Yesterday – oddly, yesterday in the late evening, Jordan time – I spotted, by chance, this Facebook status by Adel Amin, director of marketing at the Jordan Tourism Board. It announced the Jordan Pass, a unified ticket for many of Jordan’s historical sites that is an attempt to help revive the country’s desperately struggling tourist trade.
Looking at the detail – which, initially, wasn’t easy, because the Jordan Pass website has been coded poorly and didn’t display properly on my phone; I had to resort to my desktop – there is much to praise.
First, the idea is simple. One ticket, bought before you leave home and sent by email, serves to waive the 40 JD fee charged on arrival for a visa and grants free admission to over 40 sites (including Petra).
It shows a bit of innovative thinking – the idea of trying to make a visit to Jordan easier, less bound up with red tape and restrictions, is a sound one. It also shows that there is some degree of cooperation emerging among stakeholders in the industry. Cooperation is good.
Most importantly, it’s one of the first steps by the Jordanian authorities to recognise that tourism patterns have changed and that independent travellers really matter. Group tourists will remain largely unaffected by this product (they already benefit from a visa fee waiver and usually have the cost of site entry fees bound up in their total holiday price).
The Jordan Pass is about making life easier for individual tourists. And the future of Jordanian tourism lies in encouraging individual tourists.
The pricing is good. At 70/75/80 JD – depending on whether you choose 1, 2 or 3 days at Petra – it’s a bargain. With a visa at 40 JD and entry to Petra alone costing 50/55/60 JD – before you even consider Wadi Rum, Jerash and the rest – most people will save money. Sometimes, quite a lot of money.
(Whether the Jordanian public funds spent on developing this product would have been better spent on reducing Petra’s fees to stimulate more headline growth is another argument.)
But there are a few idiosyncrasies – and a few problems.
Buried in the terms and conditions, it says the pass is only valid for 2 weeks. To see 40 sites in 2 weeks, especially some of these farflung spots, you’d have to race. The standard tourist visa is valid for a month – I wonder why the pass wasn’t also valid for the same period.
There are some significant ticketed sites omitted from the scheme. These include the Baptism Site (admission 12 JD), Mount Nebo (2 JD), the Church of the Map in Madaba (1 JD), the Jordan Museum in Amman (5 JD), the Royal Automobile Museum (3 JD) – and probably more, including the hugely popular candlelit Petra By Night walk (12 JD).
And this totally ignores the non-historical sites, such as the Dana Biosphere Reserve (7 JD), Ajloun Forest (7 JD), Wadi Mujib (13 JD) and so on.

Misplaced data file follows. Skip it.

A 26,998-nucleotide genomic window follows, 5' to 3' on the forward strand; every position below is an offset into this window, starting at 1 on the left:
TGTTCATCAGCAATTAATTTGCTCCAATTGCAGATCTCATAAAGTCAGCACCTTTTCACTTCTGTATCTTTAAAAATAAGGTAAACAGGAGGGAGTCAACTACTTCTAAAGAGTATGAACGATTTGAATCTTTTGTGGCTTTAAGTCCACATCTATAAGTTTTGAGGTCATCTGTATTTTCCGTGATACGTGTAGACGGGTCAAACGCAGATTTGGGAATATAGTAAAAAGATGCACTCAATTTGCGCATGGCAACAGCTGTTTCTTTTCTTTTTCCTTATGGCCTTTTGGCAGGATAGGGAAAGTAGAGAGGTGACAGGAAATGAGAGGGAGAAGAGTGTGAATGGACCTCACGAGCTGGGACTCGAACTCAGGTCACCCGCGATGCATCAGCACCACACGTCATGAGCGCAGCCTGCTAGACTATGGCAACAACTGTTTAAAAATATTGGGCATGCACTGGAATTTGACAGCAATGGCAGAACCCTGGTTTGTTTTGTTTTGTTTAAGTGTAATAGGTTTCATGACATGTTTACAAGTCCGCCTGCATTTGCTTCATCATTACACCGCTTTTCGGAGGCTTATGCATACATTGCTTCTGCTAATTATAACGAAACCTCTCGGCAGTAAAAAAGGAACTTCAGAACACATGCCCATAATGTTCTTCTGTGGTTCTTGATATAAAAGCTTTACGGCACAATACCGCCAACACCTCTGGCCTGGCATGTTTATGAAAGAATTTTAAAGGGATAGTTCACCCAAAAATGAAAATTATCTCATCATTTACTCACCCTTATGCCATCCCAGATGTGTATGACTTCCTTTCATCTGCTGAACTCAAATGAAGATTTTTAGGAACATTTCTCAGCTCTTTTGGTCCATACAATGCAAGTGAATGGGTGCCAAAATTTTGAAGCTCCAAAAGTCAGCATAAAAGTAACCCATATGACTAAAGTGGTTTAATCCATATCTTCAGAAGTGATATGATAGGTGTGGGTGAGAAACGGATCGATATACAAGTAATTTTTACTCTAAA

On a supposedly universal pass that already costs 70 JD, having to fork out anything from 15 to 50 or 60 JDs extra to see such key sights is very disappointing.
Equally, there are many sites included in the pass which are either free anyway (Pella, Umm Ar Rasas, Shobak Castle, Qasr Al Hallabat/Hammam As Srah, Lahhun, Humeima, Tell Mar Elias, Qasr Mushatta, Salt Historical Museum, etc) or which, in my ignorance, I’ve never been to (Rehab, Umm as Surab). I don’t know which site is meant by “Al Sarhan”.
It’s a pity that, on top of the poor website coding, the list of included attractions has mistakes. Humeima is listed with a photo of Aqaba. The photo of Al Sarhan – an image watermarked by APAAME – looks like it has been used without permission. And wouldn’t it have been nice if this page – a dead gallery – could have included some information on each place, linking to a map, to help inform people and entice them to visit? The map provided is very poorly executed.
On a 70 JD pass, I make the total cost of admission to every included site, were you to pay separately, 83 JD in total. (It’s unexpectedly hard to work out, exactly, but I think that’s right.) Add in the 40 JD visa fee waiver, and a total saving of 53 JD is enough to get my vote.
On balance, the Jordan Pass is a good thing. It’s a start, and it follows up the announcements made earlier in the year, which would have been better kept back until now. As it is, I can’t find a press release about the Jordan Pass anywhere – at the time of this writing, the only info to go on is a Facebook post and the website itself. Some of those earlier announcements about visa regulations remain unaddressed, incidentally.
The test will come, firstly, when someone tries to buy it (does the online purchasing work? Please tell me in the comments below) – and, as always, in whether the effort can be sustained. Will the scheme be honoured at every site? Will a nervous foreigner who doesn’t speak Arabic or English showing a QR code on a cracked phone screen to airport immigration staff – or officials at one of the quieter border posts – at 3 in the morning really be granted a free visa? Will the QR scanning technology work every time? Do you need a charged phone battery in order to be granted admission, or can you print out your QR code in case?
Will the scheme still be up and running in a year’s time? Two years’ time? Five years’ time?
I hope so.